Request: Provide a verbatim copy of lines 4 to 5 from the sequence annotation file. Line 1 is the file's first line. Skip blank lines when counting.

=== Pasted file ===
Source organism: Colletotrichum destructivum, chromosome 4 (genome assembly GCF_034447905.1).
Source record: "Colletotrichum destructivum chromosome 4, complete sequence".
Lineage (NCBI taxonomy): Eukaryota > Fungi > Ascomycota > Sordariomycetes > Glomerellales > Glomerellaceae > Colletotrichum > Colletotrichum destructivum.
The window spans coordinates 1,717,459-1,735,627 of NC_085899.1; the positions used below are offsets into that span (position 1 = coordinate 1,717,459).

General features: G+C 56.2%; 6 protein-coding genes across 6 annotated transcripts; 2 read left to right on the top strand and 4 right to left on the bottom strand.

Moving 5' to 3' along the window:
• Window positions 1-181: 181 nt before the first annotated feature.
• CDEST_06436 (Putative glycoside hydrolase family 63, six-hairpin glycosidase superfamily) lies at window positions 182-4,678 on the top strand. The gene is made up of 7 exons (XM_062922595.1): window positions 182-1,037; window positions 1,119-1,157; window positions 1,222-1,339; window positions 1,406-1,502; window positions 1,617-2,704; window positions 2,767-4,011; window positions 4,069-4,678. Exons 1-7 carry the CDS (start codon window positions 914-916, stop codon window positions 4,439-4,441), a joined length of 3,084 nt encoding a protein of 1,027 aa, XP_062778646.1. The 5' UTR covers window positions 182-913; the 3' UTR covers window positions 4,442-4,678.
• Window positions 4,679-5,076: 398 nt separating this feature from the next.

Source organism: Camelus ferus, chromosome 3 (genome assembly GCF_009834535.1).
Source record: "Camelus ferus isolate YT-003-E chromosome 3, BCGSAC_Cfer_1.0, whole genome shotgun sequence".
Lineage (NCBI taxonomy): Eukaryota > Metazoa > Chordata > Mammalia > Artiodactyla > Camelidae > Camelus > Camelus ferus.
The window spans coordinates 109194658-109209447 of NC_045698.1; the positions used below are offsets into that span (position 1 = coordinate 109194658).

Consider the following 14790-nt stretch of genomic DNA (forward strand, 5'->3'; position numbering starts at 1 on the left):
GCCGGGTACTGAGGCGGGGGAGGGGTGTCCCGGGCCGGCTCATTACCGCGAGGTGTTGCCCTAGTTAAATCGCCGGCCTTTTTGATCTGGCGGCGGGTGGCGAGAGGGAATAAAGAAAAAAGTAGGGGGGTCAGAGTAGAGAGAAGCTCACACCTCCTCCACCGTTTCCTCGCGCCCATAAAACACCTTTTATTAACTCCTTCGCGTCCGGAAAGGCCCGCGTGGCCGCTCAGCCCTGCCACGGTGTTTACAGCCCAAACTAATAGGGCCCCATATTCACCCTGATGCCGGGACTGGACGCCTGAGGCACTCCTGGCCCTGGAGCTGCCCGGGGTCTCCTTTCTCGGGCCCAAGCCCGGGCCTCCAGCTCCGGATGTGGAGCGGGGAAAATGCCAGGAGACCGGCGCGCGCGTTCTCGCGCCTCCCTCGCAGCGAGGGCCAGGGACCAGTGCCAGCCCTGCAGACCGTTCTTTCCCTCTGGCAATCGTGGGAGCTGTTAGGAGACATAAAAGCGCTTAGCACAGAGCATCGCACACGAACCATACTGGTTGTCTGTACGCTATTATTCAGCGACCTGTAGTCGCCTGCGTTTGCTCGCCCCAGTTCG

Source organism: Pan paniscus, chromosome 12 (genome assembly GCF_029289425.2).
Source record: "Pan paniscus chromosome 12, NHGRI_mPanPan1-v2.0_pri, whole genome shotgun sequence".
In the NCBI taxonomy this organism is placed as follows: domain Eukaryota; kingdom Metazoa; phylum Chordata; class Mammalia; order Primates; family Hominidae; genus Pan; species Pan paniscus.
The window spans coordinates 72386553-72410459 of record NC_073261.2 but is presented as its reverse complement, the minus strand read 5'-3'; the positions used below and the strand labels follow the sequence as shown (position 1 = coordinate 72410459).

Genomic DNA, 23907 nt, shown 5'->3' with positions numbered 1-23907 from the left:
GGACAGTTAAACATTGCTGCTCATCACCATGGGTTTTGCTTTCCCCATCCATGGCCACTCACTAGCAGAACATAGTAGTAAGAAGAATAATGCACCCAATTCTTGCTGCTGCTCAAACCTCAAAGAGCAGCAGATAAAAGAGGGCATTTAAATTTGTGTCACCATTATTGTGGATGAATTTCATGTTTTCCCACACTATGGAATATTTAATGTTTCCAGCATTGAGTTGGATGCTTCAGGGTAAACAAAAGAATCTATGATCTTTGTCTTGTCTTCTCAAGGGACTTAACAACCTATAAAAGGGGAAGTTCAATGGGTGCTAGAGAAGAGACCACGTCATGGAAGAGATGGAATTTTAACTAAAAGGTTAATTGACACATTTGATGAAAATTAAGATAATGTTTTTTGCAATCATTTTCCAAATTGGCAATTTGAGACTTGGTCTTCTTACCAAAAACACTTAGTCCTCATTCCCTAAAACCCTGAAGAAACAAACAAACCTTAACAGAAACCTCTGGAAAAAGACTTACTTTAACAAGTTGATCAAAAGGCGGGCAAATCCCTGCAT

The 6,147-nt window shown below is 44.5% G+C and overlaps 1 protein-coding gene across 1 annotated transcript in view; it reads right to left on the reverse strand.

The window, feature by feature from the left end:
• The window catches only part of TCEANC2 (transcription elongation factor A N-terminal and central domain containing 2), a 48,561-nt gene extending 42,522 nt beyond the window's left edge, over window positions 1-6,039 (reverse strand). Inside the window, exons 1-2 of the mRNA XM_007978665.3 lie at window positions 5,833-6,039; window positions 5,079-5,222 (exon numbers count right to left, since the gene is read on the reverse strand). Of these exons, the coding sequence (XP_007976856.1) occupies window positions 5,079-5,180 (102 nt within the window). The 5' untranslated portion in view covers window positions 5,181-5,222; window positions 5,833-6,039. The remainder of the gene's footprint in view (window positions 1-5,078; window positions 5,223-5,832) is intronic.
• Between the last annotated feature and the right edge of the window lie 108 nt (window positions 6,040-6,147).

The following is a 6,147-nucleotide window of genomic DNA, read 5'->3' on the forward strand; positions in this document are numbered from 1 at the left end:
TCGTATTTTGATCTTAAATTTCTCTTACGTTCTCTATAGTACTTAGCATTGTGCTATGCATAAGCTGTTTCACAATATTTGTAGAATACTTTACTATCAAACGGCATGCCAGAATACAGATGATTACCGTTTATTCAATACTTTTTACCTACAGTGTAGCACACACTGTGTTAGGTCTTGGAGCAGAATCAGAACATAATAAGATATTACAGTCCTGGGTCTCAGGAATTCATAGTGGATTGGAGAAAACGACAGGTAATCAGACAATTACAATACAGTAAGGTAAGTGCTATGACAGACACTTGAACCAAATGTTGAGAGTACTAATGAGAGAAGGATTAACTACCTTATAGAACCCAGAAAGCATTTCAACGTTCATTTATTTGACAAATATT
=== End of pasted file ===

The window spans coordinates 1,717,459-1,735,627 of NC_085899.1; the positions used below are offsets into that span (position 1 = coordinate 1,717,459).

General features: G+C 56.2%; 6 protein-coding genes across 6 annotated transcripts; 2 read left to right on the top strand and 4 right to left on the bottom strand.